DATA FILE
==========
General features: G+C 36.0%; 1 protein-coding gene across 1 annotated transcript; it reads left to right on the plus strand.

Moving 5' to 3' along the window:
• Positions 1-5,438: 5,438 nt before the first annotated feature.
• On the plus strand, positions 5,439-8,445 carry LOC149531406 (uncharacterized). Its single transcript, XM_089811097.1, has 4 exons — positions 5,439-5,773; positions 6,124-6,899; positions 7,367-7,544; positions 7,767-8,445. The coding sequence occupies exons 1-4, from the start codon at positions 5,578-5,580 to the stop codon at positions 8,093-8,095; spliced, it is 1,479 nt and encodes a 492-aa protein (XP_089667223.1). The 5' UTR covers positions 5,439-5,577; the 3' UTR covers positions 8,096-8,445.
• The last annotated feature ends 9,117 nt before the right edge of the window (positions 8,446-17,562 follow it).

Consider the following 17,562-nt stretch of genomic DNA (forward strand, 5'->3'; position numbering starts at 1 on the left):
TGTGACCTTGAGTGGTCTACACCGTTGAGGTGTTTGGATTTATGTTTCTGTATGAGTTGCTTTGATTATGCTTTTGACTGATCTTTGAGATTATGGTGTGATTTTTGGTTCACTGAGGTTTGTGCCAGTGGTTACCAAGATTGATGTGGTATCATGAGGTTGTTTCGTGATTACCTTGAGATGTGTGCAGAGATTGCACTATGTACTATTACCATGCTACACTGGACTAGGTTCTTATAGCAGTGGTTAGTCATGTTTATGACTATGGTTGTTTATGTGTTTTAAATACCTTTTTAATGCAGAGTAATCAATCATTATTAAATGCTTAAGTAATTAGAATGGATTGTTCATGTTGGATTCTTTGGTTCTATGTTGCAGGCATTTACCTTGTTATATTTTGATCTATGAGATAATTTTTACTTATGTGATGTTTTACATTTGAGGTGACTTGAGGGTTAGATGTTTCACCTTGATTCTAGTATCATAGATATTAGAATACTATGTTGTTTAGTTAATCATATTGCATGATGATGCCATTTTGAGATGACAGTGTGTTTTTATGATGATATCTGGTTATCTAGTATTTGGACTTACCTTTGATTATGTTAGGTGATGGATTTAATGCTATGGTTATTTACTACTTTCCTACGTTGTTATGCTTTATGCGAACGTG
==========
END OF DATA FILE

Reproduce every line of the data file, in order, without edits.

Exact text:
General features: G+C 36.0%; 1 protein-coding gene across 1 annotated transcript; it reads left to right on the plus strand.

Moving 5' to 3' along the window:
• Positions 1-5,438: 5,438 nt before the first annotated feature.
• On the plus strand, positions 5,439-8,445 carry LOC149531406 (uncharacterized). Its single transcript, XM_089811097.1, has 4 exons — positions 5,439-5,773; positions 6,124-6,899; positions 7,367-7,544; positions 7,767-8,445. The coding sequence occupies exons 1-4, from the start codon at positions 5,578-5,580 to the stop codon at positions 8,093-8,095; spliced, it is 1,479 nt and encodes a 492-aa protein (XP_089667223.1). The 5' UTR covers positions 5,439-5,577; the 3' UTR covers positions 8,096-8,445.
• The last annotated feature ends 9,117 nt before the right edge of the window (positions 8,446-17,562 follow it).

Consider the following 17,562-nt stretch of genomic DNA (forward strand, 5'->3'; position numbering starts at 1 on the left):
TGTGACCTTGAGTGGTCTACACCGTTGAGGTGTTTGGATTTATGTTTCTGTATGAGTTGCTTTGATTATGCTTTTGACTGATCTTTGAGATTATGGTGTGATTTTTGGTTCACTGAGGTTTGTGCCAGTGGTTACCAAGATTGATGTGGTATCATGAGGTTGTTTCGTGATTACCTTGAGATGTGTGCAGAGATTGCACTATGTACTATTACCATGCTACACTGGACTAGGTTCTTATAGCAGTGGTTAGTCATGTTTATGACTATGGTTGTTTATGTGTTTTAAATACCTTTTTAATGCAGAGTAATCAATCATTATTAAATGCTTAAGTAATTAGAATGGATTGTTCATGTTGGATTCTTTGGTTCTATGTTGCAGGCATTTACCTTGTTATATTTTGATCTATGAGATAATTTTTACTTATGTGATGTTTTACATTTGAGGTGACTTGAGGGTTAGATGTTTCACCTTGATTCTAGTATCATAGATATTAGAATACTATGTTGTTTAGTTAATCATATTGCATGATGATGCCATTTTGAGATGACAGTGTGTTTTTATGATGATATCTGGTTATCTAGTATTTGGACTTACCTTTGATTATGTTAGGTGATGGATTTAATGCTATGGTTATTTACTACTTTCCTACGTTGTTATGCTTTATGCGAACGTG